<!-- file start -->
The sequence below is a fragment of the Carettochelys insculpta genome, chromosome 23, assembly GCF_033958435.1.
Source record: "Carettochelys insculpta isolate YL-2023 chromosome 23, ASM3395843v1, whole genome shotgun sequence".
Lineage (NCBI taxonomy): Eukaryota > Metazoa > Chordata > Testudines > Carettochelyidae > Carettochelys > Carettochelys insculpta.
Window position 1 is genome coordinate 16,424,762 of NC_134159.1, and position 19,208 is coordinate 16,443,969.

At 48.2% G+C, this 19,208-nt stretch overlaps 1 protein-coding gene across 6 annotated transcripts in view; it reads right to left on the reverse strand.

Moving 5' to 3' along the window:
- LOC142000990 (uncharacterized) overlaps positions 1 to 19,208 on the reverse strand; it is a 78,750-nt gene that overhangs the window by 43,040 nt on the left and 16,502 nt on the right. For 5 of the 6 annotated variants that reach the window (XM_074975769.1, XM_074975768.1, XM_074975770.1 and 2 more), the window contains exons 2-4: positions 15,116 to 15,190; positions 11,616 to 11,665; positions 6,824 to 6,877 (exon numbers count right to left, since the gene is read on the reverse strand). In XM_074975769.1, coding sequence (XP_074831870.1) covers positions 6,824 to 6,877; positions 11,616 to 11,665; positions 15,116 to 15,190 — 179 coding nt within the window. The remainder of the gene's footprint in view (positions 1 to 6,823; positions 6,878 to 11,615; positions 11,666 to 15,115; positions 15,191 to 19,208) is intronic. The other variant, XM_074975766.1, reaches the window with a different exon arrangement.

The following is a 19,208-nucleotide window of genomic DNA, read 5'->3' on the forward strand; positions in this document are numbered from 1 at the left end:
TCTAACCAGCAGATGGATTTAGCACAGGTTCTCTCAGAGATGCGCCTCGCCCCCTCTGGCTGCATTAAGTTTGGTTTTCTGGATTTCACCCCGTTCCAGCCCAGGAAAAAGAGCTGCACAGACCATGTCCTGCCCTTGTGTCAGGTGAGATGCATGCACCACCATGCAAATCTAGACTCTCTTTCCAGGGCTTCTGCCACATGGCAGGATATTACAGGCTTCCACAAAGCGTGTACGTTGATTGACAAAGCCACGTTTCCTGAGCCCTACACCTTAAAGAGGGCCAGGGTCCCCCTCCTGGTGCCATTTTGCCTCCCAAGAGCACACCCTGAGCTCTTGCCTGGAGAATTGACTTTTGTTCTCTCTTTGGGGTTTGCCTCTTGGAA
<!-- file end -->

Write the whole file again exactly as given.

The sequence below is a fragment of the Carettochelys insculpta genome, chromosome 23, assembly GCF_033958435.1.
Source record: "Carettochelys insculpta isolate YL-2023 chromosome 23, ASM3395843v1, whole genome shotgun sequence".
Lineage (NCBI taxonomy): Eukaryota > Metazoa > Chordata > Testudines > Carettochelyidae > Carettochelys > Carettochelys insculpta.
Window position 1 is genome coordinate 16,424,762 of NC_134159.1, and position 19,208 is coordinate 16,443,969.

At 48.2% G+C, this 19,208-nt stretch overlaps 1 protein-coding gene across 6 annotated transcripts in view; it reads right to left on the reverse strand.

Moving 5' to 3' along the window:
- LOC142000990 (uncharacterized) overlaps positions 1 to 19,208 on the reverse strand; it is a 78,750-nt gene that overhangs the window by 43,040 nt on the left and 16,502 nt on the right. For 5 of the 6 annotated variants that reach the window (XM_074975769.1, XM_074975768.1, XM_074975770.1 and 2 more), the window contains exons 2-4: positions 15,116 to 15,190; positions 11,616 to 11,665; positions 6,824 to 6,877 (exon numbers count right to left, since the gene is read on the reverse strand). In XM_074975769.1, coding sequence (XP_074831870.1) covers positions 6,824 to 6,877; positions 11,616 to 11,665; positions 15,116 to 15,190 — 179 coding nt within the window. The remainder of the gene's footprint in view (positions 1 to 6,823; positions 6,878 to 11,615; positions 11,666 to 15,115; positions 15,191 to 19,208) is intronic. The other variant, XM_074975766.1, reaches the window with a different exon arrangement.

The following is a 19,208-nucleotide window of genomic DNA, read 5'->3' on the forward strand; positions in this document are numbered from 1 at the left end:
TCTAACCAGCAGATGGATTTAGCACAGGTTCTCTCAGAGATGCGCCTCGCCCCCTCTGGCTGCATTAAGTTTGGTTTTCTGGATTTCACCCCGTTCCAGCCCAGGAAAAAGAGCTGCACAGACCATGTCCTGCCCTTGTGTCAGGTGAGATGCATGCACCACCATGCAAATCTAGACTCTCTTTCCAGGGCTTCTGCCACATGGCAGGATATTACAGGCTTCCACAAAGCGTGTACGTTGATTGACAAAGCCACGTTTCCTGAGCCCTACACCTTAAAGAGGGCCAGGGTCCCCCTCCTGGTGCCATTTTGCCTCCCAAGAGCACACCCTGAGCTCTTGCCTGGAGAATTGACTTTTGTTCTCTCTTTGGGGTTTGCCTCTTGGAA